I was interviewed for the July 23rd edition of the Baltimore City Paper


By Dana Guth


I thought the interview, despite being complimentary, was both fair and frank and accurately captured me as a writer and teacher.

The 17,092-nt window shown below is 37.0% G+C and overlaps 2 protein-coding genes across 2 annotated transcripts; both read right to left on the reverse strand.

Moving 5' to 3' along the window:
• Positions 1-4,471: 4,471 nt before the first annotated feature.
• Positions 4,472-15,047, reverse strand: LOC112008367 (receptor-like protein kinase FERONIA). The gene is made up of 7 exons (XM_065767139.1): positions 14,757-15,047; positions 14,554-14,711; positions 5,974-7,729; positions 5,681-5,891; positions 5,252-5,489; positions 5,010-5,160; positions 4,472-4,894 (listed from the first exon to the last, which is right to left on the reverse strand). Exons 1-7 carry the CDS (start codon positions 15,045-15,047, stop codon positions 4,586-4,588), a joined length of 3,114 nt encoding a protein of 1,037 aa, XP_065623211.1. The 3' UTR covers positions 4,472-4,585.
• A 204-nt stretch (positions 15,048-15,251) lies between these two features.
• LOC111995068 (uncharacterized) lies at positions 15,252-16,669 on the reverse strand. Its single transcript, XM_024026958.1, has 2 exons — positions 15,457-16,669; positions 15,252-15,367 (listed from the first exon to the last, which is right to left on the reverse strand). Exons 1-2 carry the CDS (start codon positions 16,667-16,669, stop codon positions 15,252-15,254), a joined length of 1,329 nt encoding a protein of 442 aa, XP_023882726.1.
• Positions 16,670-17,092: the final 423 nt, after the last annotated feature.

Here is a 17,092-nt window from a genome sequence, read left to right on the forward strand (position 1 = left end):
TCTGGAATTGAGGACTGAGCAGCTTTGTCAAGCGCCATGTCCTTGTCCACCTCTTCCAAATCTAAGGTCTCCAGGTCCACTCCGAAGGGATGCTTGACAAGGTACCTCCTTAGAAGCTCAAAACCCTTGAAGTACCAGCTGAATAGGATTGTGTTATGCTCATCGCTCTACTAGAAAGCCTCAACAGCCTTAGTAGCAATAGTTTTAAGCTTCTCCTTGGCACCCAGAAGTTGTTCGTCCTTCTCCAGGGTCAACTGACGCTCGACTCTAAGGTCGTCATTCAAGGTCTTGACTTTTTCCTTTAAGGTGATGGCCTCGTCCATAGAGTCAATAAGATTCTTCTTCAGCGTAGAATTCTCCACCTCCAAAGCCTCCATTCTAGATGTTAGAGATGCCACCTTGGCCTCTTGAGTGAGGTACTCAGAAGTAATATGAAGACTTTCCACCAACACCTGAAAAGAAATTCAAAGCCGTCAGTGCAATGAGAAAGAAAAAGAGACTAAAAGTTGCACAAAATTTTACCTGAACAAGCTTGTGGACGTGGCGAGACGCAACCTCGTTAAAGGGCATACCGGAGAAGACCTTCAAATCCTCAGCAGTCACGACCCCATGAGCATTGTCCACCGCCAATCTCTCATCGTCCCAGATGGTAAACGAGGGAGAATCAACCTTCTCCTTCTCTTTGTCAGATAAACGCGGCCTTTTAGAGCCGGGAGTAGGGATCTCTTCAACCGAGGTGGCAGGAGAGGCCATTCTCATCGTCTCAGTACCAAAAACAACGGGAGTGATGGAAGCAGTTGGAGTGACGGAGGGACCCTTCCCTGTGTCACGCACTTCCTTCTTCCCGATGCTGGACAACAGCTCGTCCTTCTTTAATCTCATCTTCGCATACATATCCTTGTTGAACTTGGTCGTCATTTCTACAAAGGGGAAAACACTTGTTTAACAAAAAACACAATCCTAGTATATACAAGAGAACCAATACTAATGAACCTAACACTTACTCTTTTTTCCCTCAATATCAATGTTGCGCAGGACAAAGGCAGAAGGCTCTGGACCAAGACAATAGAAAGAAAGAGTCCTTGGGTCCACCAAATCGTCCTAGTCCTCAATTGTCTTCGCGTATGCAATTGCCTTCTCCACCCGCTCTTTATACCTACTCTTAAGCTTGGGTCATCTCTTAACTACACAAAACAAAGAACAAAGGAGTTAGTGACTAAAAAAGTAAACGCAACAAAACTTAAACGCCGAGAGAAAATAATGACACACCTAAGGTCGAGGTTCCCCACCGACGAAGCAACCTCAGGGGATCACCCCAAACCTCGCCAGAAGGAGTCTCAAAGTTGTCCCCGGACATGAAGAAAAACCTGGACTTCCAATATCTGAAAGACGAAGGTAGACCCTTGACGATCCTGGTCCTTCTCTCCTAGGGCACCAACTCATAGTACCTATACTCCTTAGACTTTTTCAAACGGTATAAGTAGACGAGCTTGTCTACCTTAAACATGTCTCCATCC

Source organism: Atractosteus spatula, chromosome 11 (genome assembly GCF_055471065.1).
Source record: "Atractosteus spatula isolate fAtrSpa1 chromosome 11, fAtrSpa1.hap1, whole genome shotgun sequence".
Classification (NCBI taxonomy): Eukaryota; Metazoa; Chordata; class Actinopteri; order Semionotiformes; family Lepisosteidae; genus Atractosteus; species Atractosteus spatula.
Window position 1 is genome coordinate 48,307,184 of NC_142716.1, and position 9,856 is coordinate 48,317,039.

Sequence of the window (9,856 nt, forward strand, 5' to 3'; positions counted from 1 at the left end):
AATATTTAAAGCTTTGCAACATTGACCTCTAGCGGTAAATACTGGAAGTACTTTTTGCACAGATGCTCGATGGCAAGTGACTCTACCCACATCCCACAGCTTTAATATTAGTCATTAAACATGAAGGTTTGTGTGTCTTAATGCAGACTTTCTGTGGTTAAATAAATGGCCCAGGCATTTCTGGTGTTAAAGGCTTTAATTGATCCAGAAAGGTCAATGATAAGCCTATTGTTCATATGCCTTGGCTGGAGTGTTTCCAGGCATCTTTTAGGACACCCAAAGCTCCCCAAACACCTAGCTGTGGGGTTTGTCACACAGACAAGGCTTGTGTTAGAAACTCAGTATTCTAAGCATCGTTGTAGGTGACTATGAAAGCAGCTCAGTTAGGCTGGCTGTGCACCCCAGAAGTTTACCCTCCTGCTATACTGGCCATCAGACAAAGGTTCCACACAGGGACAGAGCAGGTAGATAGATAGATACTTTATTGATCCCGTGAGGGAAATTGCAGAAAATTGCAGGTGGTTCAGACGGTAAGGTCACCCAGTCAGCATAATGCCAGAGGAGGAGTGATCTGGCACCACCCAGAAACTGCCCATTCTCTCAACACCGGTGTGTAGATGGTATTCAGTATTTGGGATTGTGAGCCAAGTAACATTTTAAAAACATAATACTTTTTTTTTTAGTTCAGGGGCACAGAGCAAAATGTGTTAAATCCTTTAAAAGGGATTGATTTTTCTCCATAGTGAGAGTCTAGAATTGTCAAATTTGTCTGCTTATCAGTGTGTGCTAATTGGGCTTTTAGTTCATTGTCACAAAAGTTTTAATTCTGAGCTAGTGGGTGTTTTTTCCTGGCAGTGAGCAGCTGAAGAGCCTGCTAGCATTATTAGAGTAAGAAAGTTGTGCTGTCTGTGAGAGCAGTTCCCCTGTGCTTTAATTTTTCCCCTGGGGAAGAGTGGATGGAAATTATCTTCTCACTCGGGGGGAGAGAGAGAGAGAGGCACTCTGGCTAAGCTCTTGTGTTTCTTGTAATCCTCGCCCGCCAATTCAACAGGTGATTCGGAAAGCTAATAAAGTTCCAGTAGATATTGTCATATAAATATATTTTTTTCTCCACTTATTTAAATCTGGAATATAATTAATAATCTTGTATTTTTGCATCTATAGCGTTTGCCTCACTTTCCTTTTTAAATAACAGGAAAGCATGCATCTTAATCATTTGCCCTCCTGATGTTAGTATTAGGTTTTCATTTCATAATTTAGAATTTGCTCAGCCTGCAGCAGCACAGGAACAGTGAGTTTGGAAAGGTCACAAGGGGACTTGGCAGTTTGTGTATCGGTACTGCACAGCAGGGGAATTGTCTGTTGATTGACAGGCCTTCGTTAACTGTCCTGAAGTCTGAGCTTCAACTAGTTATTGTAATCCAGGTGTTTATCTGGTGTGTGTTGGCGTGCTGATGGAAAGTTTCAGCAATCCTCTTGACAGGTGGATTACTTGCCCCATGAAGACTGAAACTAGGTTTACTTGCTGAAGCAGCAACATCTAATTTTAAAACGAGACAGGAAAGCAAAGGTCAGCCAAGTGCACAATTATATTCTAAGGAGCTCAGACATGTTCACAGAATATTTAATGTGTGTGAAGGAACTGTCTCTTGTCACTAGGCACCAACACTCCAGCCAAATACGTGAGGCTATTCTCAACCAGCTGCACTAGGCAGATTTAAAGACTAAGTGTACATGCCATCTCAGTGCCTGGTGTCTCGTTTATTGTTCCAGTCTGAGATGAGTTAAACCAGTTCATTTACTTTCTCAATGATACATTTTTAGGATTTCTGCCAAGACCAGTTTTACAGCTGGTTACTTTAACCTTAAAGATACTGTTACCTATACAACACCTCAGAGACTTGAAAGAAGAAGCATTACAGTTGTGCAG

Dana Guth wrote "It’s obvious that Professor Farrington is one of those rare, refreshing breeds in academia whose zest for work only intensifies with age. In person and through his novels, he comes across as an embodiment of the eccentric-but-loveable professor archetype. (This image is colored in by his students’ comments ... which range from “hilarious, out there, wild” to “definitely not a structured teacher, but he’s different,” and “UMM . . . what can I say. He def. loves the ‘F’ word.”) It is this linguistic tension between the archaic and the vulgar that opens “The Blue Heron,” ... that explores the fictional parallels between a pair of 20-something online chatters, David and Molly, and their ostensible historical predecessors. David and Molly are hotly contesting the many uses of Farrington’s favorite curse word when their chat room is intruded on by an unlikely guest: 16th century Native American Opechancanough."